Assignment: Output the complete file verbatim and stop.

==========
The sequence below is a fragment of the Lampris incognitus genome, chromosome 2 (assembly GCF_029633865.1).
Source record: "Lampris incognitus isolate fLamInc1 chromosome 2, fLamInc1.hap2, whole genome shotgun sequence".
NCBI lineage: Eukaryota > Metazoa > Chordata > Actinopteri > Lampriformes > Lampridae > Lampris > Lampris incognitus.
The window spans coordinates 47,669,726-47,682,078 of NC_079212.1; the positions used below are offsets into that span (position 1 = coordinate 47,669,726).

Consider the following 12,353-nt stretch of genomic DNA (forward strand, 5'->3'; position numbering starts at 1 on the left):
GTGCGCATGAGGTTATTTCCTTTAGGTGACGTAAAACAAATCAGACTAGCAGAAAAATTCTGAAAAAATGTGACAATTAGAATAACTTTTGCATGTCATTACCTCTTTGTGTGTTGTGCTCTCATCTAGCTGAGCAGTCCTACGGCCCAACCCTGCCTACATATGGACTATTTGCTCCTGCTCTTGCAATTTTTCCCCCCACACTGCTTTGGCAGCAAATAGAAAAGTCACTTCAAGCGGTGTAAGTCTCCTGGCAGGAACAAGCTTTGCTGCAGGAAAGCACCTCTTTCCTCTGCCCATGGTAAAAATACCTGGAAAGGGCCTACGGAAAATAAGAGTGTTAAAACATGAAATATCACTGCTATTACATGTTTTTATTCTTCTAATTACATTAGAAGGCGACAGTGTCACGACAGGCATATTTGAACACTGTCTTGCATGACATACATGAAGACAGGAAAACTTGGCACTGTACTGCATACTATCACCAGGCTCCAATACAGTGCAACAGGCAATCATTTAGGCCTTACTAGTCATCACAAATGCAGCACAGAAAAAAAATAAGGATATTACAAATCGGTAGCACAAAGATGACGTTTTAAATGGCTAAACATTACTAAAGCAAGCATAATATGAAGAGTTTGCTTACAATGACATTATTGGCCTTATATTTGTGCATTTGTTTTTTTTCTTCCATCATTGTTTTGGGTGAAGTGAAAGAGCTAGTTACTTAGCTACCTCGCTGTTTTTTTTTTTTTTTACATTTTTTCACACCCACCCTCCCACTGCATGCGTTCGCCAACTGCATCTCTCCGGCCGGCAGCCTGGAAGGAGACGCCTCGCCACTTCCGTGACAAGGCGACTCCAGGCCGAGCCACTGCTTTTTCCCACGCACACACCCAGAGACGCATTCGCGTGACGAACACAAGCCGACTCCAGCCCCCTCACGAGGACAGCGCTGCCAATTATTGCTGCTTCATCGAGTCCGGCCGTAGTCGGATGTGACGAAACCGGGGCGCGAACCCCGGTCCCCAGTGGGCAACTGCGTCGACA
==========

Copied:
The sequence below is a fragment of the Lampris incognitus genome, chromosome 2 (assembly GCF_029633865.1).
Source record: "Lampris incognitus isolate fLamInc1 chromosome 2, fLamInc1.hap2, whole genome shotgun sequence".
NCBI lineage: Eukaryota > Metazoa > Chordata > Actinopteri > Lampriformes > Lampridae > Lampris > Lampris incognitus.
The window spans coordinates 47,669,726-47,682,078 of NC_079212.1; the positions used below are offsets into that span (position 1 = coordinate 47,669,726).

Consider the following 12,353-nt stretch of genomic DNA (forward strand, 5'->3'; position numbering starts at 1 on the left):
GTGCGCATGAGGTTATTTCCTTTAGGTGACGTAAAACAAATCAGACTAGCAGAAAAATTCTGAAAAAATGTGACAATTAGAATAACTTTTGCATGTCATTACCTCTTTGTGTGTTGTGCTCTCATCTAGCTGAGCAGTCCTACGGCCCAACCCTGCCTACATATGGACTATTTGCTCCTGCTCTTGCAATTTTTCCCCCCACACTGCTTTGGCAGCAAATAGAAAAGTCACTTCAAGCGGTGTAAGTCTCCTGGCAGGAACAAGCTTTGCTGCAGGAAAGCACCTCTTTCCTCTGCCCATGGTAAAAATACCTGGAAAGGGCCTACGGAAAATAAGAGTGTTAAAACATGAAATATCACTGCTATTACATGTTTTTATTCTTCTAATTACATTAGAAGGCGACAGTGTCACGACAGGCATATTTGAACACTGTCTTGCATGACATACATGAAGACAGGAAAACTTGGCACTGTACTGCATACTATCACCAGGCTCCAATACAGTGCAACAGGCAATCATTTAGGCCTTACTAGTCATCACAAATGCAGCACAGAAAAAAAATAAGGATATTACAAATCGGTAGCACAAAGATGACGTTTTAAATGGCTAAACATTACTAAAGCAAGCATAATATGAAGAGTTTGCTTACAATGACATTATTGGCCTTATATTTGTGCATTTGTTTTTTTTCTTCCATCATTGTTTTGGGTGAAGTGAAAGAGCTAGTTACTTAGCTACCTCGCTGTTTTTTTTTTTTTTTACATTTTTTCACACCCACCCTCCCACTGCATGCGTTCGCCAACTGCATCTCTCCGGCCGGCAGCCTGGAAGGAGACGCCTCGCCACTTCCGTGACAAGGCGACTCCAGGCCGAGCCACTGCTTTTTCCCACGCACACACCCAGAGACGCATTCGCGTGACGAACACAAGCCGACTCCAGCCCCCTCACGAGGACAGCGCTGCCAATTATTGCTGCTTCATCGAGTCCGGCCGTAGTCGGATGTGACGAAACCGGGGCGCGAACCCCGGTCCCCAGTGGGCAACTGCGTCGACA